Stiller's death at age 92 prompted many to regard his Frank Costanza as one of Seinfeld's funniest characters, if not the funniest, generating more laughs per minute than Jerry Seinfeld. "It’s rare to watch a scene with the great Jerry Stiller, who just passed away at the age of 92, without thinking, Yeah, that’s the funniest guy in the room," says Miles Klee. "Yet where comedic talent may easily become a path to vanity or domineering style, this was never the case for Stiller, who turned his hot-tempered humor into generosity: He fed a jolting electricity to his co-stars, who then raised their own game. One of his secrets, I suspect — at least in his beloved elder statesman roles as the irascible Arther Spooner and Festivus-celebrating Frank Costanza on The King of Queens and Seinfeld — was never cutting up as a clown while playing the grumpy sitcom dad. Instead, he inhabited them as volatile old men who behaved according to a totally serious inner logic. Stiller had a stone poker face, and he didn’t let you see that he aimed to make you laugh." Klee adds: "We can thank Jerry Stiller, then, for being a model of hilarity who did not insist on his own greatness, nor others’ smallness. He merely stepped into his opportunities and made them count, fully believing in whatever gag it was, and that the joke lands best if it doesn’t sound like a joke at all. This, it turns out, is what made him the funniest guy in the room: leaving us the space to react."
Jerry Stiller was one of the finest yellers in sitcom history: "I mean that as the highest of compliments: As long as you’re not the one being yelled at, yelling is an inherently funny act, but there are some people who have a special gift for yelling, who can raise their voice in a way that is hilarious regardless of what it is they are yelling about," says Jen Chaney. "That was Jerry Stiller." Chaney adds: "Many Americans know Stiller best for his work as Frank Costanza, the perpetually aggrieved father of George Costanza on Seinfeld. Before you say, 'Wait, he also played Arthur Spooner on King of Queens,' yes, that is true. But that’s a part that he probably would not have been offered if he hadn’t first walked around in Frank Costanza’s shoes — shoes that, for the record, Frank would never remove, not even when he went in a swimming pool...By all accounts, Stiller was a kind and gentle man, which makes the fury that Frank regularly unleashed at his son George, and others, that much more impressive. He got to show that side of himself for the first time in season five’s 'The Sniffing Accountant.' 'You can look for sneakers the next day!' he screams at George after his son complains that his whole afternoon will be ruined because his father got him a job interview for a position as a bra salesman. Stiller is brilliant in the whole scene, actually, not only when he’s losing his sh*t."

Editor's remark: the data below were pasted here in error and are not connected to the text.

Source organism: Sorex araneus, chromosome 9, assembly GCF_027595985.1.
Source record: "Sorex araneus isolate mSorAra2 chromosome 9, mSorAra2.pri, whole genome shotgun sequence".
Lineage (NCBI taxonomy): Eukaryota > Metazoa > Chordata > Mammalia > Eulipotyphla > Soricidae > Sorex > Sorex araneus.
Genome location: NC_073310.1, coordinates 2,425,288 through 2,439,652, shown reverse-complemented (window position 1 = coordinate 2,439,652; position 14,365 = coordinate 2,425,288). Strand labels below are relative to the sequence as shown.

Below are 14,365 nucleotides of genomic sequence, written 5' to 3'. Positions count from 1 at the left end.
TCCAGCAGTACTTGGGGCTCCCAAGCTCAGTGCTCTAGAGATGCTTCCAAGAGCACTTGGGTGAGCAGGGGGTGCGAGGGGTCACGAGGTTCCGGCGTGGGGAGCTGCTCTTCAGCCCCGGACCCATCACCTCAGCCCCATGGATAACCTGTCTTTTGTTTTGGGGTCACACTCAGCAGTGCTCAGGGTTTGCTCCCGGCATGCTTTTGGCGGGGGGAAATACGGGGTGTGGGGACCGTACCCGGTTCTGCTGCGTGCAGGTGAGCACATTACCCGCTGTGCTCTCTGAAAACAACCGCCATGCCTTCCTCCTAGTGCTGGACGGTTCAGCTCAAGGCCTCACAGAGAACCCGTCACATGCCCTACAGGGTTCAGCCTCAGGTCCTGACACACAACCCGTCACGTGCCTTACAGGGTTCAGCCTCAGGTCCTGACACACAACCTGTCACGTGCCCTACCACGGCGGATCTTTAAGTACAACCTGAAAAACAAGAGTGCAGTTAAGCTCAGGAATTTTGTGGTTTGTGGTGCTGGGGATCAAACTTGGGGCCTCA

How Frank Costanza was born: "I was not the first father on Seinfeld," Stiller said in a 2005 Esquire interview. "There was another father, whom I replaced. I was out of work at the time. My manager had retired. I was close to seventy years old and I had nowhere to go. I get this chance on Seinfeld. I hadn’t even seen the show. The idea was for Estelle Harris, who was the screamer, to be the boss lady of the Costanza family. And I was supposed to be her Thurberesque husband. The part called for me to wear a bald wig to look like George and to act very meek. But after a couple of days I realized that acting meek was going to get me fired just like the last guy. On the fourth day, I said to Larry David, 'This ain’t workin’. Can I do it my way?'"
Jimmy Kimmel recalls roasting Jerry Stiller: "My first roast was of Jerry Stiller on Comedy Central," Kimmel tweeted. "After the show, he sent me a lovely letter that I will keep forever. Jerry was a brilliant actor and a particularly kind man. I am sorry Ben - best to you and your family."